A drink with a long history
France is famous for champagne, Scotland for Scotch whiskey, and Kentucky for bourbon. Every region of the world has its most celebrated drink. In Mexico, that drink is tequila. With a history and level of care put into its production that rivals vintage wines, tequila holds this place for a reason. When you’re at the bar or a Mexican restaurant, you can trust the recommendation of the bartender at your favorite cantina, or you can make an informed choice for yourself. Learning about tequila also gives you the knowledge you need to impress guests when serving them neat drinks or mixed cocktails.
The story of tequila
With a history going back to sixteenth century, this liquor has been a part of the fabric of the Americas for over 400 years. Inspired by the pulque fermented agave alcohol that the native population drank, the conquistadors created tequila by distilling that plant. The potent liquor made a ready replacement for European brandy. Over the years the methods of distillation improved until tequila was perfected.
What really is tequila
Tequila is named after a village in Mexico. The village of Tequila is located in the state of Jalisco. For a distilled liquor to count as tequila, it has to come from Jalisco or one of a few sanctioned surrounding villages. All tequila is also mezcal, but not all mezcal is tequila. Mezcal comes from any agave plant, but tequila comes only from blue agave.
Official tequila requires at least 38% alcohol by volume. US regulations stipulate that tequila in this country needs at least 40% alcohol. Tequila typically tops out at 55% ABV.
There are a few misconceptions about tequila. The biggest is that there are worms in tequila. No tequila can get sold with a worm, scorpion or anything else in the bottle. If you see that, it’s actually a regular mezcal with something added. Or it might be real tequila with a worm added by an unscrupulous third-party re-seller.
The grades of tequila
Not all tequila is created the same. There are five different grades of tequila, each of which has to meet strict requirements. No matter what you do, always check the label for the designation “100% agave tequila”. Here are the grades by quality:
- Gold tequila: It might sound confusing, but gold tequila is the lowest grade. You can get it by mxing silver and a higher grade, which can result in a delicious blend. Others are simply lower-quality tequila with color added to make them look like the better blends.
- Silver tequila: Silver is better than gold. It doesn’t have any added colors. Most of these varieties only spend a couple weeks in the barrel, and thus retain more agave flavor than the aged versions. Enthusiasts prize it for mixing into cocktails.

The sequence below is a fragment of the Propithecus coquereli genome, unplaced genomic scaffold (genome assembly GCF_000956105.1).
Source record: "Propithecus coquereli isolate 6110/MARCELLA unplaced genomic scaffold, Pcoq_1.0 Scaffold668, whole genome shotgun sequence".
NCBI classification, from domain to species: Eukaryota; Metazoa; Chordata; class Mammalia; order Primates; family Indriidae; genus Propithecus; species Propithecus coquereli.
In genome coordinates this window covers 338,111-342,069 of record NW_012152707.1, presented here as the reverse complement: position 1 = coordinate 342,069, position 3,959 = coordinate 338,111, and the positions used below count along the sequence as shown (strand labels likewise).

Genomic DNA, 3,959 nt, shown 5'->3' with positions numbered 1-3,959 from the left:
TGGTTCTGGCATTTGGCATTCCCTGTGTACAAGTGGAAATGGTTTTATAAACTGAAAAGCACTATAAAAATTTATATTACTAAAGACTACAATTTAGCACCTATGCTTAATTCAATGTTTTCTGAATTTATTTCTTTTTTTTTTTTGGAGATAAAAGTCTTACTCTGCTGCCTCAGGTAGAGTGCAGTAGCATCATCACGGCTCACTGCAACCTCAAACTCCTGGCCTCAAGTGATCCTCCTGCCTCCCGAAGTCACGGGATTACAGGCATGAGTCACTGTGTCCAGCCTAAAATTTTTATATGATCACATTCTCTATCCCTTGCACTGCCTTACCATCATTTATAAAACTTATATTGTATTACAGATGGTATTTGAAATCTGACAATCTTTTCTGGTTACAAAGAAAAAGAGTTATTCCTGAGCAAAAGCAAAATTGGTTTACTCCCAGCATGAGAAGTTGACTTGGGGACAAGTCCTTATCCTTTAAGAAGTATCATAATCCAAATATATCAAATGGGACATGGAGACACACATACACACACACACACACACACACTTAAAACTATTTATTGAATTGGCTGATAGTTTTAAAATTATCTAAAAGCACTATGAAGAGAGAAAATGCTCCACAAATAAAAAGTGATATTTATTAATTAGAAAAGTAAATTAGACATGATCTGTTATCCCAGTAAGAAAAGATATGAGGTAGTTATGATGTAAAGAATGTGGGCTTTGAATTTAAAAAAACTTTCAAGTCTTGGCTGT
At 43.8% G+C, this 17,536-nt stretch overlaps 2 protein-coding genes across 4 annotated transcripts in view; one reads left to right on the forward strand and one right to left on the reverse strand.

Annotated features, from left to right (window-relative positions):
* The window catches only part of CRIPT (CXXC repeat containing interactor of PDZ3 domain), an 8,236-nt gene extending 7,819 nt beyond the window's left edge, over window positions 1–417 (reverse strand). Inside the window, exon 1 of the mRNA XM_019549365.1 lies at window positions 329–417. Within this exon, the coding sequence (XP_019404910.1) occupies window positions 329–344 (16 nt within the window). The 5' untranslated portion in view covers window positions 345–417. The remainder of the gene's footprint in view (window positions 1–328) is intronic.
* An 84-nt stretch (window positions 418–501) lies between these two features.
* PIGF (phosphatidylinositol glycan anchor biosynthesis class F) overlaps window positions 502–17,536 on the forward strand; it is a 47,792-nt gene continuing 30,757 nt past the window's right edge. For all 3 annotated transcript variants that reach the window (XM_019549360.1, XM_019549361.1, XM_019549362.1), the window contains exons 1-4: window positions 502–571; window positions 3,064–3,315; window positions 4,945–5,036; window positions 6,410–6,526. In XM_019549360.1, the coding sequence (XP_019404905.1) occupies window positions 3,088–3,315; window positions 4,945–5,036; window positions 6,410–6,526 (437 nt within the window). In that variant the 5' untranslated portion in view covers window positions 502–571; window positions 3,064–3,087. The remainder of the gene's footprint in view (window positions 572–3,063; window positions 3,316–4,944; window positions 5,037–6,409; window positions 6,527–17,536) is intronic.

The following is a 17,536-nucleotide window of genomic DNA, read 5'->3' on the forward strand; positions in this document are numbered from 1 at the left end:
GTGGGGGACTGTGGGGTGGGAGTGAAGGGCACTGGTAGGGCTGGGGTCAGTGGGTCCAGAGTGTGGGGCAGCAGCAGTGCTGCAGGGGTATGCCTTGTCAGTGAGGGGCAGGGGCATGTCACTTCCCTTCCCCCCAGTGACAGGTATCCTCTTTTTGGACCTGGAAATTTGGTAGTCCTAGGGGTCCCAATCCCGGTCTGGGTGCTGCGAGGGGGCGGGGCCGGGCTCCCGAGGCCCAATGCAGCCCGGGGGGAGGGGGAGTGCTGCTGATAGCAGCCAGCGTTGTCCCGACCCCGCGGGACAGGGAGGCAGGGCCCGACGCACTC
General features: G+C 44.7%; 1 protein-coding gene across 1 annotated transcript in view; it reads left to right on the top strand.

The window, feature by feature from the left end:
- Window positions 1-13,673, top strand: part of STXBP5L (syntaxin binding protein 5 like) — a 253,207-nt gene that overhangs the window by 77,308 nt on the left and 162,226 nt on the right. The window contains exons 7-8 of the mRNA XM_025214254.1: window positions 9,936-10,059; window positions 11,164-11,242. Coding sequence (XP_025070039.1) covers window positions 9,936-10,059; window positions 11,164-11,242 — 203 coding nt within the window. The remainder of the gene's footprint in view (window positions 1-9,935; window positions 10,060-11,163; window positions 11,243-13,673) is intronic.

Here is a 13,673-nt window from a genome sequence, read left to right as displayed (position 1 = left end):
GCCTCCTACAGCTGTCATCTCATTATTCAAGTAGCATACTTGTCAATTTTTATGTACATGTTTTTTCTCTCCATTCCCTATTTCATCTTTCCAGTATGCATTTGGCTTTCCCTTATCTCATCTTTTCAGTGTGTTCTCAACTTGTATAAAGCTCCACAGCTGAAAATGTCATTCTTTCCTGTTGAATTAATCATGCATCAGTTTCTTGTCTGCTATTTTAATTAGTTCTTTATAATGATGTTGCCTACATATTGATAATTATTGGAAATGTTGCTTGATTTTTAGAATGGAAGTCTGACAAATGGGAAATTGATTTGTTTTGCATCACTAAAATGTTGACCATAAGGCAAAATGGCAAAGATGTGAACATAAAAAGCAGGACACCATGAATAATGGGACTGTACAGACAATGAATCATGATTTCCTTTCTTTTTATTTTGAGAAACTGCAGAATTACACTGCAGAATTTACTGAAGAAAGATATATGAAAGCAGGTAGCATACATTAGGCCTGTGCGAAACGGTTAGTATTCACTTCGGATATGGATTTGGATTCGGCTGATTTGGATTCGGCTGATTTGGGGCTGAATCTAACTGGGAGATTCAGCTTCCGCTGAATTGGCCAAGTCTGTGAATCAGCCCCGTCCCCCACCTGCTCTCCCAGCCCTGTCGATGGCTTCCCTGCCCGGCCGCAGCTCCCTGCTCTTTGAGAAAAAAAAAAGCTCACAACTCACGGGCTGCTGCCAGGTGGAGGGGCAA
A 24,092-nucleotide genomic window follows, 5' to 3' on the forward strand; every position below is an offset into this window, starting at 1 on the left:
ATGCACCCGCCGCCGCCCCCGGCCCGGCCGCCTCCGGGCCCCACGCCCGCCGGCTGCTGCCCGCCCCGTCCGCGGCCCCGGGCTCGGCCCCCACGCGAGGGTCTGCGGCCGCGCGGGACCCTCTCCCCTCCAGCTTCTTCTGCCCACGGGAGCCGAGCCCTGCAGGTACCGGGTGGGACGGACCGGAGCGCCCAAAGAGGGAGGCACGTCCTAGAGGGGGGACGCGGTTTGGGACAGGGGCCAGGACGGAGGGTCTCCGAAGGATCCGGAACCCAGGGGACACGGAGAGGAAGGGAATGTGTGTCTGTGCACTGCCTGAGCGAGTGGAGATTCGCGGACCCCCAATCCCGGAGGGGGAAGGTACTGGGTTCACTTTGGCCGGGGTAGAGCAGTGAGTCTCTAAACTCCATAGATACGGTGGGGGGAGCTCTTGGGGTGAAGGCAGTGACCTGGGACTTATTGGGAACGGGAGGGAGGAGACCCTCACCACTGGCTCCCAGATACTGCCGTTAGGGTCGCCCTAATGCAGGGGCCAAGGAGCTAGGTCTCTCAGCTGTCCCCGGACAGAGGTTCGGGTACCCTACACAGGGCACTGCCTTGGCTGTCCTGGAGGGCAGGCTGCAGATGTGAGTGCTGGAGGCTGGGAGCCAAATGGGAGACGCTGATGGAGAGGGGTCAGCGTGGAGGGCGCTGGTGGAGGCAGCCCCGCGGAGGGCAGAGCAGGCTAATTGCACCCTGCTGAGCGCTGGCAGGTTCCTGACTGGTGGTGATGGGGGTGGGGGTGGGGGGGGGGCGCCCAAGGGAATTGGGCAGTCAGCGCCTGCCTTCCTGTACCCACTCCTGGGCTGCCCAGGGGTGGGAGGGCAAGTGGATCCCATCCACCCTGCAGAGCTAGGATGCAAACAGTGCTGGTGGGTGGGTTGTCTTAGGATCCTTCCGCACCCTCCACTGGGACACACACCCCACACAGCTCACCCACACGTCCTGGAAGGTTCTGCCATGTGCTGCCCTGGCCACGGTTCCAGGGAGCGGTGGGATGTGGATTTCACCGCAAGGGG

- Reposado: Reposado is the Spanish word for “rested”. They spend up to a year in a wooden barrel. This mellows out the agave flavor. Since the aging process to get this grade varies from two months to a year, reposado tequila covers a wide gamut of quality and tastes.
- Añejo: This type of “vintage” tequila rests in the barrel for up to three years. By this point it becomes darker in color. Añejo tequila has a smokier and easier flavor than younger drinks.
- Extra añejo: Even more than añejo, this is the top shelf variety. Distilleries have to let the tequila sit for over three years for it to merit this designation. Putting extra añejo into a cocktail is a waste, since the sugary and fruity flavors overshadow the complexity of the tequila. This type of vintage is ideal for pouring into a glass and sipping it neat.
While an extra añejo represents the true ideal of tequila, sometimes you just want a mixed drink. The most famous types of cocktails are perhaps even more popular in some areas than straight tequila. Here are a few of the most well-known, as wells recipes for you to make your own.
- Margarita: The iconic tequila drink, a margarita creates an instant celebration whenever you serve one. Here’s how you make it. Take a glass and rim the outer edge with juice from a slice of lime. Rub that glass in gritty salt so that it sticks around the rim. Shake 2 oz of tequila and 1 oz of Cointreau with 1 oz of lime juice and ice, then pour it into glass. Add the lime slice to the rim and serve.
- Paloma: More famous in Mexico than it is in the states, the paloma adds an air of authenticity to your parties. All you have to do is mix one part tequila with three parts Jarritos grapefruit pop and pour it over ice.
- Tequila Sunrise: Show your guests that you’re a true master mixologist with this drink. You need a highball glass, ice, 3 parts tequila, 1 part grenadine syrup and 6 parts orange juice. Start by pouring in the tequila, then adding the ice. Now pour on the OJ. The last part is adding the grenadine, taking care to NOT mix it into the rest of the ingredients. It should sit on top of the others. If you did it right the drink looks like a sunset, going from rich red-orange at the bottom to a brilliant near-yellow at the top.
Tequila out on the town
For a fun, casual experience where you don’t have to cook or mix for anyone, head on over to Mayan Mexican Restaurant. We carry a full selection of various tequilas and other premium liquor, and can make all sorts of cocktails. Ask the bartender at the cantina what they recommend if you’re not sure yourself. Our cocktails, cervezas and other drinks all pair well with our traditional Mexican dishes.
You need a night out. You owe it to yourself. Come on down, pull up a seat and let us treat you to an unforgettable meal and unbeatable drinks to match. Whether you’re bringing family, friends or a date, Mayan Mexican Restaurant on Marvin Rd (or any of our other locations) is the place to spend your evening.